Charlie Young was raised and educated in MA, and was ordained a priest for the Baker City Oregon Diocese. Charlie served as a priest in the Baker diocese from 1958 to 1977 and was an assistant pastor and pastor and the Director of the Office of Religious Education from 1971-77. He left the diocese in 1977 and after a year of discernment, asked to become a lay person.
Since then Charlie has been a flight instructor, corporate pilot and served as a Human Resources Director for several large firms. In his last position, he was the Head Trainer for a Total Quality Management program. The goal was to establish the company as a leading electrical contractor in Oregon. The owners believed that they achieved their goal.
Since retirement in 1997, Charlie has been active as a mediator in the judicial system and the Community Dispute Resolution program, Community Solutions (CS) of Deschutes County. He has participated in 1,400+ mediations in the last 18 years and has assisted in several basic mediator training programs and has conducted advanced mediation skills seminars. He is a facilitative mediator who leans toward being a transformative mediator.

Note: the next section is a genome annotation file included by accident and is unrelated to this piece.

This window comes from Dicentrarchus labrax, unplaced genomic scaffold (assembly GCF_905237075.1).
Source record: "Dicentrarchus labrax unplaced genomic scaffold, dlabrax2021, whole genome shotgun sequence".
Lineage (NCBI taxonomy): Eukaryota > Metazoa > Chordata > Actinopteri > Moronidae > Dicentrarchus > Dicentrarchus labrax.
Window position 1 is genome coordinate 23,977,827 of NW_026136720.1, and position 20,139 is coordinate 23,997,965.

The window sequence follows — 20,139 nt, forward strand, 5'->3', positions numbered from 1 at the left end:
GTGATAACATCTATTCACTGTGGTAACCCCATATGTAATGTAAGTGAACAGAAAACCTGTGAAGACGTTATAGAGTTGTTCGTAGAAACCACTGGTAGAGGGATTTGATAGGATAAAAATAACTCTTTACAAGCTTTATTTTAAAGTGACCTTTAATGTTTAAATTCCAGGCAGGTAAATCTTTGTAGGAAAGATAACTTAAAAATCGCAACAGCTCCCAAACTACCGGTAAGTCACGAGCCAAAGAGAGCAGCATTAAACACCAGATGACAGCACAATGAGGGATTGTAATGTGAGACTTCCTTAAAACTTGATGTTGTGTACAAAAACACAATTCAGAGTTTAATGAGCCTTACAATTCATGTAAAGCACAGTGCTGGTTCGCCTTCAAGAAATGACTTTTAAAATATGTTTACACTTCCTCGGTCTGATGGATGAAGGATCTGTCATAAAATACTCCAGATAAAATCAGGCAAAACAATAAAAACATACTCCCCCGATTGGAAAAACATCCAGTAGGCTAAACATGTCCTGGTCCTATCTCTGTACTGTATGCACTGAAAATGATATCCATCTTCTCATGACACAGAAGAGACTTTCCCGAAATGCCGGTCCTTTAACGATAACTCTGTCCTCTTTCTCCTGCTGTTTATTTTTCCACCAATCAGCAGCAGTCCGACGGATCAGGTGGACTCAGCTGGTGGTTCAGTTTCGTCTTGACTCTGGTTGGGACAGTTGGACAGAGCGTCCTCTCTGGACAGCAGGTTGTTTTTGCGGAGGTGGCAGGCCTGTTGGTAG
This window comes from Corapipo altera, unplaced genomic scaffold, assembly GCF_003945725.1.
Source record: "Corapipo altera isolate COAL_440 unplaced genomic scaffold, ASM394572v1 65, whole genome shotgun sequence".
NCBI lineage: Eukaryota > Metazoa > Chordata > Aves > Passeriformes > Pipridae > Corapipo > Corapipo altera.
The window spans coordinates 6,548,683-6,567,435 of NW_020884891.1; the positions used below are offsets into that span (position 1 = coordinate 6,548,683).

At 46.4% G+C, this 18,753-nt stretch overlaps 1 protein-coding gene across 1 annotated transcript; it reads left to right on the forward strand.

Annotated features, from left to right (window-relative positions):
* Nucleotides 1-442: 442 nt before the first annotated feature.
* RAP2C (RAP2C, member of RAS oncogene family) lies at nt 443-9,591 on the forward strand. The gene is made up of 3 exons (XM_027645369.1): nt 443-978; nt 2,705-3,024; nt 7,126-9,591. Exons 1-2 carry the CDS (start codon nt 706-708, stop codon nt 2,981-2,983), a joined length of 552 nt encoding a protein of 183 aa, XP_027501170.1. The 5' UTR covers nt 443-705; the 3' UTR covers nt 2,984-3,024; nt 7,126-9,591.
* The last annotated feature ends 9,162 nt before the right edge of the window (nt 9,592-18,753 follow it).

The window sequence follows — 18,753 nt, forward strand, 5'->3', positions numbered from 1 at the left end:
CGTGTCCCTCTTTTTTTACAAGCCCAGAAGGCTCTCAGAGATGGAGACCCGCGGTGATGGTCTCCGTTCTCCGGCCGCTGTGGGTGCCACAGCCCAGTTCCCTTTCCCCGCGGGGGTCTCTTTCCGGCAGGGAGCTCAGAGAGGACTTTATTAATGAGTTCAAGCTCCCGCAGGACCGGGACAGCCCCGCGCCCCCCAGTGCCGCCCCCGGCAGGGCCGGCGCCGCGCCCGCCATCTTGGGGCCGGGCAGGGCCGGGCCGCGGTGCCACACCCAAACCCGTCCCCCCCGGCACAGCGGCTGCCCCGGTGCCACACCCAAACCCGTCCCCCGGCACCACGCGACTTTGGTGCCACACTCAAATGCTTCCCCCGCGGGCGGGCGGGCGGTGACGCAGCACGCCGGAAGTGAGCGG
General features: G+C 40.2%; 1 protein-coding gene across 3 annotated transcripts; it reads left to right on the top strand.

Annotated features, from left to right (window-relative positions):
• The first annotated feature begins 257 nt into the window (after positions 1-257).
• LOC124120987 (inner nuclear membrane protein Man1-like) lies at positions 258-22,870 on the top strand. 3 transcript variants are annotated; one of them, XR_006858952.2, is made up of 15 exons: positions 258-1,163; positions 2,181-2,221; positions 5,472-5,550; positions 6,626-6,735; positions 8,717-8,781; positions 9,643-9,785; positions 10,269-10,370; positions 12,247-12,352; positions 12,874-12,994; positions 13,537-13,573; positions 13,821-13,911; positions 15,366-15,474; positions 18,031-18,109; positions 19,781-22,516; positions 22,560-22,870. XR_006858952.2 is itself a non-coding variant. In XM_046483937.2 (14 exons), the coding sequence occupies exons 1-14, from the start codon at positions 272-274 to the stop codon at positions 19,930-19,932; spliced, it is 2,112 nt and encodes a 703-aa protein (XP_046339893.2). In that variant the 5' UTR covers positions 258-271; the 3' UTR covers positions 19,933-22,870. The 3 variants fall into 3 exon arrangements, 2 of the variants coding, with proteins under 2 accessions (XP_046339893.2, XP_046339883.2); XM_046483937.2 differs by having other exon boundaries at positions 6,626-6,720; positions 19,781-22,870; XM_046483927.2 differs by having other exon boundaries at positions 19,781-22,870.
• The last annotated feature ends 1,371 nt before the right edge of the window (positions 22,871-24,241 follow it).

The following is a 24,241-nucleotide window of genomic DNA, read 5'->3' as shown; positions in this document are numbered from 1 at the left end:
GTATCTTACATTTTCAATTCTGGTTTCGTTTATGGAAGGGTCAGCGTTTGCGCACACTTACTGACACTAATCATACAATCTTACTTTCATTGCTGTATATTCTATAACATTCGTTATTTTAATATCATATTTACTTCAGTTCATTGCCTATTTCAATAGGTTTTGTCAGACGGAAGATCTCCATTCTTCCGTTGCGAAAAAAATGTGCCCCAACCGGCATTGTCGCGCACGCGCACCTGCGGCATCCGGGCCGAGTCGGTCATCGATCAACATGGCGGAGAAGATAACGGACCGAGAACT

Contact Charlie Young
Articles and Video:
Confirmation Bias: Something Mediators Need to Appreciate
As far as I can tell, much of the research on how neural functions affect mediation has been done in the last 20 years.
Online Dispute Resolution: You Can Do This!
Aspects of ODR have been with us in one form another for decades.
Charlie Young Interview - Mediation in Schools and Prisons
This is an interview with Charlie Young by Clare Fowler discussing how mediation principles can be applied in schools and prisons.
The Force Present in a Truly Transformative Mediation
An unforgettable experience that facilitative mediators encounter is the experience of being part of a truly transformative mediation.
This article presents multiple role-plays and reframing techniques to help mediators further their training.
Self-Reflection Following A Mediation
This article provides a self-reflection checklist for mediators to consider following a mediation.
Responsibility via Confidentiality
This article simply emphasizes the advantages of confidentiality to assist complete openness in difficult situations, so that a resolution can include healing and reconciliation.